Shabbat has always had a meaningful place in my memory. When I was five, my mother began her long association with our synagogue choir. Every Friday night we’d light Shabbat candles in the brass candlesticks that had arrived in New York in the late 19th century with my grandparents, bless wine, eat challah, and hurry through the meal to get to shul in time to hear my mother’s beautiful voice.
This Shabbat ritual occurred every week for more than a decade, and thus began my connection and love for all the traditions of our heritage. Today, I constantly seek recipes that connect the stories embedded in our culinary heritage to our modern world. Our laws go back millennium but our recipes, as we know them, are less than a thousand years old.
What are the stories found in the challah we eat on Shabbat? In Leviticus (24:5-9), Aaron is instructed to place twelve loaves of bread on a golden table before the holy of holies as a gift to God. The bread wasn’t a burnt offering and it wasn’t eaten by the priests until the end of the week.
The priests were normally allowed to eat the finest roasted meats after sacrifice, so what was the meaning of the “show” bread sitting on the table for 7 days? Rabbi Helaine Ettinger posits an explanation that resonates to me in our modern times. Her commentary suggests that the bread was a “… symbol of humility ---a reminder to the priests, who were elevated above all the rest of the people by their service to God, that unless every person from every one of the twelve tribes had enough bread to eat, the priests were not fulfilling their duties.”1
The original ‘show’ bread resembled pita, so where did the tradition of braiding the bread come from and how do we interpret its meaning? There is no definitive answer, but there are many interpretations of the practice of braiding the bread. Jewish cooks were instructed to elevate even the most basic foods to be fit for Shabbat. In Europe, unmilled flour was used daily to make dark bread, but for Shabbat the bread was only made with fine white flour. Even the poorest Jew would use the milled flour to make their bread fit for the “Sabbath Queen.”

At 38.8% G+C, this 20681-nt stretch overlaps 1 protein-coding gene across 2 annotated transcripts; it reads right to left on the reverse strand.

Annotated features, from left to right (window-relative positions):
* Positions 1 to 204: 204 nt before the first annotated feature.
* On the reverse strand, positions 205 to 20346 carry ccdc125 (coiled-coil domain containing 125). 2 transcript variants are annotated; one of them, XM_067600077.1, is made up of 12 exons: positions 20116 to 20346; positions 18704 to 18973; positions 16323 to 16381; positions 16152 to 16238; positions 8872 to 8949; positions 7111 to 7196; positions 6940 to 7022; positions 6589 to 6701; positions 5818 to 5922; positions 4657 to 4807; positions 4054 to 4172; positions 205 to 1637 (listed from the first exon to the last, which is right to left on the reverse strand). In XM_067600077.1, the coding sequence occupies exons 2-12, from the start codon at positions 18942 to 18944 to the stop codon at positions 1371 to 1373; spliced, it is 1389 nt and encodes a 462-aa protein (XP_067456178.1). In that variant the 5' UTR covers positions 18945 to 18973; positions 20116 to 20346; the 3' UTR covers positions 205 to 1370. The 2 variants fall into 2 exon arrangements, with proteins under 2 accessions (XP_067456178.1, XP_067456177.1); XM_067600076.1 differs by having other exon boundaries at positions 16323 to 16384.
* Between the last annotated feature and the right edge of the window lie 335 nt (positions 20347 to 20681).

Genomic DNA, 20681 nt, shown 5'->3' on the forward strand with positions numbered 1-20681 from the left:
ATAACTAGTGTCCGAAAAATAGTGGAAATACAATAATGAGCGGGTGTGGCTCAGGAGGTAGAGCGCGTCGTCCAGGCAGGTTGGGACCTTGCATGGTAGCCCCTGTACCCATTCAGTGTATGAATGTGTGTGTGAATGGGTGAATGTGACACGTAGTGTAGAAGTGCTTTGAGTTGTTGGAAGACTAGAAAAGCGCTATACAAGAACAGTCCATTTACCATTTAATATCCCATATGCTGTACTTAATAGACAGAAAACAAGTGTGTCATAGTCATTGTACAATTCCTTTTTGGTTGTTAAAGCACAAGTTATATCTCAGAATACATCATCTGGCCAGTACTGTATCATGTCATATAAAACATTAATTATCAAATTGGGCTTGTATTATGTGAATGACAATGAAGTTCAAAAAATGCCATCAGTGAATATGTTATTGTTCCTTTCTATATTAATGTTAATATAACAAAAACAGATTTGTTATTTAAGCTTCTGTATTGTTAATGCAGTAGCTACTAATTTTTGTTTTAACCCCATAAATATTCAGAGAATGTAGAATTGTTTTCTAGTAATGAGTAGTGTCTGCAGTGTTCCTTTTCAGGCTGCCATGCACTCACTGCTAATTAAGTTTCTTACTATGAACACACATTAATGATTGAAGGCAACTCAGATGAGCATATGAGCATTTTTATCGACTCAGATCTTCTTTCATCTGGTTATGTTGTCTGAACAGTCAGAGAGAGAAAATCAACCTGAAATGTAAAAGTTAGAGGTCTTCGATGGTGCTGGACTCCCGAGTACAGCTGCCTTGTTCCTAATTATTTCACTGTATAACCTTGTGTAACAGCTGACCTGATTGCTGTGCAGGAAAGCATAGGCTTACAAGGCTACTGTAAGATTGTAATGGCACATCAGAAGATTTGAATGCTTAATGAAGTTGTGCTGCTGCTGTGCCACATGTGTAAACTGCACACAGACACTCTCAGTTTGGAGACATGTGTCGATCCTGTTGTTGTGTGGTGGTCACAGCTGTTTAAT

In medieval times, it was common throughout Eastern Europe to braid all types of baked goods. Jewish cooks, wanting to make their challot special and different from daily bread, probably took the regional tradition of braiding and incorporated it into their Shabbat ritual. But why make a six braided challah? Why not a four braid or three?
There are many interpretations; some even focus on the number of bumps on the top of the challah and ascribe a Gematria (number association) to find meaning. To my thinking, two other interpretations make more sense, considering differences in the size of the loaves. Chassidic thought says that the six days of the week are isolated days, until they are brought together with the culminating celebration of Shabbat. Following that line of thought, combining six strands of dough into one loaf is symbolic of this unity.
I theorize that the medieval housewife had some understanding of Torah and remembered Leviticus when the priests were instructed to put the loaves of bread on the table in two rows of six; NOT one row of twelve or three rows of four. So, when you braid a challah with six strands, and place two challot (representing the double portion of Manna that was given to the Jews for Shabbat while they were wandering in the desert, Exodus 16:22) side by side on your beautiful Shabbat table, you are re-creating the ritual followed in the Temple long ago. The housewife not only mimicked the commandment in the Torah, but she glorified the challah for Shabbat. Ahad Ha’am, Hebrew essayist and founder of cultural Zionism said, “More than the Jew has kept Shabbat, Shabbat has kept the Jew.”
Our traditions for Shabbat are often born in recipes that reflect stories that were passed down through the generations. These traditions often keep us close to the observance of our religion. May your own traditions bring your family closer to the table for Shabbat and bring your memories of generations past closer to your heart at that same table.
Eat in good health!
- Rabbi Helaine Ettinger, Emor, 5759 Torah Study for Reform Jews, May 1, 1999